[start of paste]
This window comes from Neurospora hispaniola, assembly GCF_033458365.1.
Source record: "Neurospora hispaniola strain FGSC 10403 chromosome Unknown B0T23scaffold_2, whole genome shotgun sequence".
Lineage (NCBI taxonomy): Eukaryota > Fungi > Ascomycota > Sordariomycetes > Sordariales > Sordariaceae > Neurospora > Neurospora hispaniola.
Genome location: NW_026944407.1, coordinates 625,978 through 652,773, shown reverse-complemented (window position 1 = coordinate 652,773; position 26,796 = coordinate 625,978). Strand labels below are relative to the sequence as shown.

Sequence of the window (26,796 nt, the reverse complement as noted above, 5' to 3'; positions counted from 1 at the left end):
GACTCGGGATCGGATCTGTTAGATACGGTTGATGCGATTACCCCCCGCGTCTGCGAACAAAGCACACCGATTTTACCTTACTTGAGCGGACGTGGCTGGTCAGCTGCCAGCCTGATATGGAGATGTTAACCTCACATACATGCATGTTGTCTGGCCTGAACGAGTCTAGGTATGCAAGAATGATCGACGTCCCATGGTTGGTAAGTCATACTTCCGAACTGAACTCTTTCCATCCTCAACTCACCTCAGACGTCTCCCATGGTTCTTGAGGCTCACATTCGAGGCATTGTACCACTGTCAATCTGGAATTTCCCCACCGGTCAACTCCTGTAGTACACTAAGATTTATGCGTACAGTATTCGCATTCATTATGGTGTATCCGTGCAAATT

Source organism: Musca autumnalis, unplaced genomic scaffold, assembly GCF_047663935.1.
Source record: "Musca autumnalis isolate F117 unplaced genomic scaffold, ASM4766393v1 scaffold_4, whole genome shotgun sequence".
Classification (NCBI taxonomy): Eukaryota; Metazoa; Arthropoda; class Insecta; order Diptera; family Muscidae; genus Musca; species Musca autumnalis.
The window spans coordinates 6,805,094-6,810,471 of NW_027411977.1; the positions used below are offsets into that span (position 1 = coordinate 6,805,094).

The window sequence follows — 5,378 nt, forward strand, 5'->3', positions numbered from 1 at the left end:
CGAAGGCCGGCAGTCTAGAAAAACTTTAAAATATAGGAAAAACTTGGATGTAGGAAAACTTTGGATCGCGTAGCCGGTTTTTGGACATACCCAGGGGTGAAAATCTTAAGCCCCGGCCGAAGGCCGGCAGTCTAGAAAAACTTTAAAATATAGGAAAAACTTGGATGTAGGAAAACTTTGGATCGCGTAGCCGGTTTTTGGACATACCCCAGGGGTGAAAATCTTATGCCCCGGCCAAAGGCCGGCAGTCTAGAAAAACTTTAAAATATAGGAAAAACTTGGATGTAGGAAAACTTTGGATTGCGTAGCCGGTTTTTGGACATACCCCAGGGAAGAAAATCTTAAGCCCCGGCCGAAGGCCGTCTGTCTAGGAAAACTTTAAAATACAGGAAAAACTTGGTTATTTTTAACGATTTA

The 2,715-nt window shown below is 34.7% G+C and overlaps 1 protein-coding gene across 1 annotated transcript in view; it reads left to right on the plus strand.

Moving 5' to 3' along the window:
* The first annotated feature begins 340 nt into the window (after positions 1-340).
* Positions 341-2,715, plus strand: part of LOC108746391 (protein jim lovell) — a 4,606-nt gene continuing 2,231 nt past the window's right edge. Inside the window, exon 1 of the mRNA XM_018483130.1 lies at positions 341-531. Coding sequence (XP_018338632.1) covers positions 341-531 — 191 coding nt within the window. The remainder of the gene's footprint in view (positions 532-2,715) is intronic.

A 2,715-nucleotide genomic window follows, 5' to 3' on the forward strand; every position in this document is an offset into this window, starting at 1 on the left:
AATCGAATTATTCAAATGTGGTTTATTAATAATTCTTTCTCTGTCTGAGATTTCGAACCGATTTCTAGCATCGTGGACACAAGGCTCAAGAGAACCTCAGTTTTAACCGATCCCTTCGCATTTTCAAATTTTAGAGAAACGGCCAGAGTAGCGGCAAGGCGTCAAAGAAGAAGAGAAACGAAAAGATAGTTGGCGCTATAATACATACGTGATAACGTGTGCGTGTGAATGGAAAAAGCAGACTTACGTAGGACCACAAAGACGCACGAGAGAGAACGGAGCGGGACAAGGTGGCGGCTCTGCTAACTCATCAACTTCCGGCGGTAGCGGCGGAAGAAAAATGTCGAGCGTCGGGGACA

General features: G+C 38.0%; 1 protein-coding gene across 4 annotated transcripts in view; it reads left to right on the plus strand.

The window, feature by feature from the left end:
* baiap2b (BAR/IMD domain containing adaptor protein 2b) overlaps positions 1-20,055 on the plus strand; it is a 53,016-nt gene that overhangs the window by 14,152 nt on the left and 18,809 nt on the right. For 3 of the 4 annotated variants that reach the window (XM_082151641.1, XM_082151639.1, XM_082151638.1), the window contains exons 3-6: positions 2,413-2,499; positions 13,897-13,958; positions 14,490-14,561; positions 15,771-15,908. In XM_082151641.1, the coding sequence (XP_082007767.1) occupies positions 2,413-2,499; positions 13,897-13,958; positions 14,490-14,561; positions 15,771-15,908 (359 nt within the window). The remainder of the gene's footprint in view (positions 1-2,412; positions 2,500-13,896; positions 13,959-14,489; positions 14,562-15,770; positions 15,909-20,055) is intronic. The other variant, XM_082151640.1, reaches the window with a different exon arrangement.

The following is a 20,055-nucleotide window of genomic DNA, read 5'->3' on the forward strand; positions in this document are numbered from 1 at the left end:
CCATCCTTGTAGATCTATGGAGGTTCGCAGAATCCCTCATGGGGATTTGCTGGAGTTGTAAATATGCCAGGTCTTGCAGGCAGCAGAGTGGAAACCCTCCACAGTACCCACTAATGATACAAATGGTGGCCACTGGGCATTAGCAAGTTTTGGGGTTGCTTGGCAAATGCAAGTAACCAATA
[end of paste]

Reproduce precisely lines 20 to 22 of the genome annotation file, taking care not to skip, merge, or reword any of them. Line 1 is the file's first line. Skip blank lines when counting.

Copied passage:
The window, feature by feature from the left end:
* baiap2b (BAR/IMD domain containing adaptor protein 2b) overlaps positions 1-20,055 on the plus strand; it is a 53,016-nt gene that overhangs the window by 14,152 nt on the left and 18,809 nt on the right. For 3 of the 4 annotated variants that reach the window (XM_082151641.1, XM_082151639.1, XM_082151638.1), the window contains exons 3-6: positions 2,413-2,499; positions 13,897-13,958; positions 14,490-14,561; positions 15,771-15,908. In XM_082151641.1, the coding sequence (XP_082007767.1) occupies positions 2,413-2,499; positions 13,897-13,958; positions 14,490-14,561; positions 15,771-15,908 (359 nt within the window). The remainder of the gene's footprint in view (positions 1-2,412; positions 2,500-13,896; positions 13,959-14,489; positions 14,562-15,770; positions 15,909-20,055) is intronic. The other variant, XM_082151640.1, reaches the window with a different exon arrangement.

The following is a 20,055-nucleotide window of genomic DNA, read 5'->3' on the forward strand; positions in this document are numbered from 1 at the left end: